WoW is almost certainly getting new races in the coming expansion. They want these races to be able to sell expansion boxes, after failing to include anything for players who are not at least at least level 55 (if they want to re-roll Death Knight, 68 if not) in the current expansion. Look at Penny Arcade's famous take on Blood Elf racials if you want some idea of what to expect.
Meanwhile, SOE is in the process of nigh doubling the number of racial tradition choices in EQ2. The current number is way too small - if you didn't choose one of your race's favored tradeskills, you can already collect ALL of the other options.
I group these two changes together because both are things that are being added to the game that have a RELATIVE effect on existing characters.
As far as I am aware, there will be no specific nerfs to the non-Goblin/Worgen races in WoW. EQ2 is undergoing the process of consolidating its critical strike/heal/spell stats into one universal number, as WoW did in Wrath, which will affect some existing racials, but there's no reason to believe that the existing choices will be getting worse.
In absolute terms, if you did 100 DPS before the changes, you should still do 100 DPS after the changes. In relative terms, though, your existing character might be less appealing when the dust settles - perhaps a new race does 102 DPS, or has some killer PVP special ability, or perhaps you just really love Goblins and would have chosen that race just for the looks.
The Role of Race in MMORPG's
I would not consider race to be a fundamental aspect of either WoW or EQ2. Your faction may determine which NPC's are willing to talk to you, but each of the sides has approximately equal numbers of NPC allies. If Blizzard swapped out my gnome mage for a human one, I would be puzzled by the change in character height, but it wouldn't make any difference in my actual gameplay. If they swapped it out for an undead one - an upcoming paid account service - I would need a new guild, and would need to figure out where the Horde's NPC's live, but, again, minimal impact on my gameplay. By contrast, I'd be in for quite a learning curve if someone swapped the class of any of my characters.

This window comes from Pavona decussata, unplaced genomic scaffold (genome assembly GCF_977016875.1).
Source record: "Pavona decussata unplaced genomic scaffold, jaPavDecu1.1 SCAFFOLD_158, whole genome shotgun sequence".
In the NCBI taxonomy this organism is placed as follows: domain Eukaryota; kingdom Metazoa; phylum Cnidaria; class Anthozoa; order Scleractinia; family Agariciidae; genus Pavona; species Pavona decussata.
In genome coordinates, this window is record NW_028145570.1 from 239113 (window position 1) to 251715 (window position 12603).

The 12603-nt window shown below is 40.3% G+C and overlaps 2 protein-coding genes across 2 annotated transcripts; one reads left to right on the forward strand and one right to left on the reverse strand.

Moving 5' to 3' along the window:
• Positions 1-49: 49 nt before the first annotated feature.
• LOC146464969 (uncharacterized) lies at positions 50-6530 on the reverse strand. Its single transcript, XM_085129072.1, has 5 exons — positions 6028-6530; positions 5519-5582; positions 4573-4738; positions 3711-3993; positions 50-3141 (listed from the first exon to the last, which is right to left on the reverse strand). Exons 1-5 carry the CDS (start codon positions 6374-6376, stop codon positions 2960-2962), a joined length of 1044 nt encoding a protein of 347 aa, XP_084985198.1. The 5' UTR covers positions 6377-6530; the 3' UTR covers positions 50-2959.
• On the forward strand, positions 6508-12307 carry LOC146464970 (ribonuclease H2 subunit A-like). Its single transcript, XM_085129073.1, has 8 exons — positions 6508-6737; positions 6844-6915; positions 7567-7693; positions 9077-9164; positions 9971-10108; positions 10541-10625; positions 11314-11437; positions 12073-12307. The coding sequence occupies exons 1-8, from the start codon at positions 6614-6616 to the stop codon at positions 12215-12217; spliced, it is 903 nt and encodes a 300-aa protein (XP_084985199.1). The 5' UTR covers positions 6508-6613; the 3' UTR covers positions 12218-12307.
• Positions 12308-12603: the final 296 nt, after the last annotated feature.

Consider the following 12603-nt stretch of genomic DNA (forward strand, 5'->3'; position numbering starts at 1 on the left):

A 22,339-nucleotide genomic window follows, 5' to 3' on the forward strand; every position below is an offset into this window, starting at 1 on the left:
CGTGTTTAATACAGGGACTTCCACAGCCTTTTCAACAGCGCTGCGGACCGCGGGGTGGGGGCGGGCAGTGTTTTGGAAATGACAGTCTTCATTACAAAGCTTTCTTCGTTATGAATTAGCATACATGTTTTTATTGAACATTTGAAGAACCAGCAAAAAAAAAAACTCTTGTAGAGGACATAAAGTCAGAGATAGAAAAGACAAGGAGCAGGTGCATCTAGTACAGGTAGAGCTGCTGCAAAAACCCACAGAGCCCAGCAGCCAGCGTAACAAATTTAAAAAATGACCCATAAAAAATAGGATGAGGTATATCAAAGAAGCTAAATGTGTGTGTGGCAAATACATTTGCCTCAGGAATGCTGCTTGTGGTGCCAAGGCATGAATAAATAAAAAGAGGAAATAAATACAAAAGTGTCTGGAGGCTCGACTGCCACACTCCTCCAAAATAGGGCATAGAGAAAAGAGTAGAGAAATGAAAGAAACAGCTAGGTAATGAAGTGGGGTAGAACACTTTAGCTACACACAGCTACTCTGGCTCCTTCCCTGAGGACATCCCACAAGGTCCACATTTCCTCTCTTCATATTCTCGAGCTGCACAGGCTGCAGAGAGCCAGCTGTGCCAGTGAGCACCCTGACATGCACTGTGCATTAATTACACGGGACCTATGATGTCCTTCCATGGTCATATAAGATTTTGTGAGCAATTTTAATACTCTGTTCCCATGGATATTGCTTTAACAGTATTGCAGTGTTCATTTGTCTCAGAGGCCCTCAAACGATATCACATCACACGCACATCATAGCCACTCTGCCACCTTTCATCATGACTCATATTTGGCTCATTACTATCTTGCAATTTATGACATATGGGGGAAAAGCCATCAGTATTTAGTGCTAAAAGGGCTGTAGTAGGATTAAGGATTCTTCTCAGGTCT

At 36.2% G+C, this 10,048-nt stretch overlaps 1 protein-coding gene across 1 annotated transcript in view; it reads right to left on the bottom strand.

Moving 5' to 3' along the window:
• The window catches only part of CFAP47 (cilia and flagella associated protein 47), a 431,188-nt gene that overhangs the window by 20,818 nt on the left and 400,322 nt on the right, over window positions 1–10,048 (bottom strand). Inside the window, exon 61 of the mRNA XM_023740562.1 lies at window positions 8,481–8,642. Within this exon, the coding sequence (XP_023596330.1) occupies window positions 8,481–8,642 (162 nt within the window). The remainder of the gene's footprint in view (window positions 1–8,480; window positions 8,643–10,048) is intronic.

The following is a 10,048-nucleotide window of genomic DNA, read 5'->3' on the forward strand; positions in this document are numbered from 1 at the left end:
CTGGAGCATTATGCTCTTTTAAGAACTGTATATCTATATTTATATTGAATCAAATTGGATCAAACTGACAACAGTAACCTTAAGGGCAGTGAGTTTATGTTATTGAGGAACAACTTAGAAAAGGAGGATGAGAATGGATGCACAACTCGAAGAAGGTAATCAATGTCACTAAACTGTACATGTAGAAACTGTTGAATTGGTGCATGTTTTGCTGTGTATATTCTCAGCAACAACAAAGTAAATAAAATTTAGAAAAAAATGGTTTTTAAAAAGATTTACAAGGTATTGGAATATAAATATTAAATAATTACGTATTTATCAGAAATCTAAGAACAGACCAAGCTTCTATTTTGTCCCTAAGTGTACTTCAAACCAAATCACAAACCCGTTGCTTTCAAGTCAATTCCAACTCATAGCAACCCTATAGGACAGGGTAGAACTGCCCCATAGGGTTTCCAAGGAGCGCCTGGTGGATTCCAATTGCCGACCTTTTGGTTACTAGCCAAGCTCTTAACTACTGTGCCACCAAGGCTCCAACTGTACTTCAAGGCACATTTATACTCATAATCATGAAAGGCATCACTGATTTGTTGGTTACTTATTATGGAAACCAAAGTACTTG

The quirk to race is that it is one of very few things that affect your character but cannot (yet) be changed. If Blizzard nerfs my Arcane spec, I can switch to a different spec. If Blizzard nerfs my racial bonuses, I'm stuck with a decision that I might have made differently, had I known that it would happen when I rolled up the character back in November 2004.
There are good lore reasons, to be sure - you can't really turn a 30 year-old-human into a hundred-year-old-elf in most settings. The system also has some flavor benefits. Perhaps I would like my EQ2 ranger to be a Wood Elf - the only race with a racial bonus to bows. Perhaps I would like the challenge and uniqueness of playing some combination that is not really all that supported by the stats, like an Ogre caster or a Ratonga tank. However, it's not a choice if the change that makes Dark Elves into supreme rogues and Erudites into the optimal casters goes in AFTER I made my race choice (which, I'm told, is precisely what happened to EQ2 players who started before the current racial system was implemented).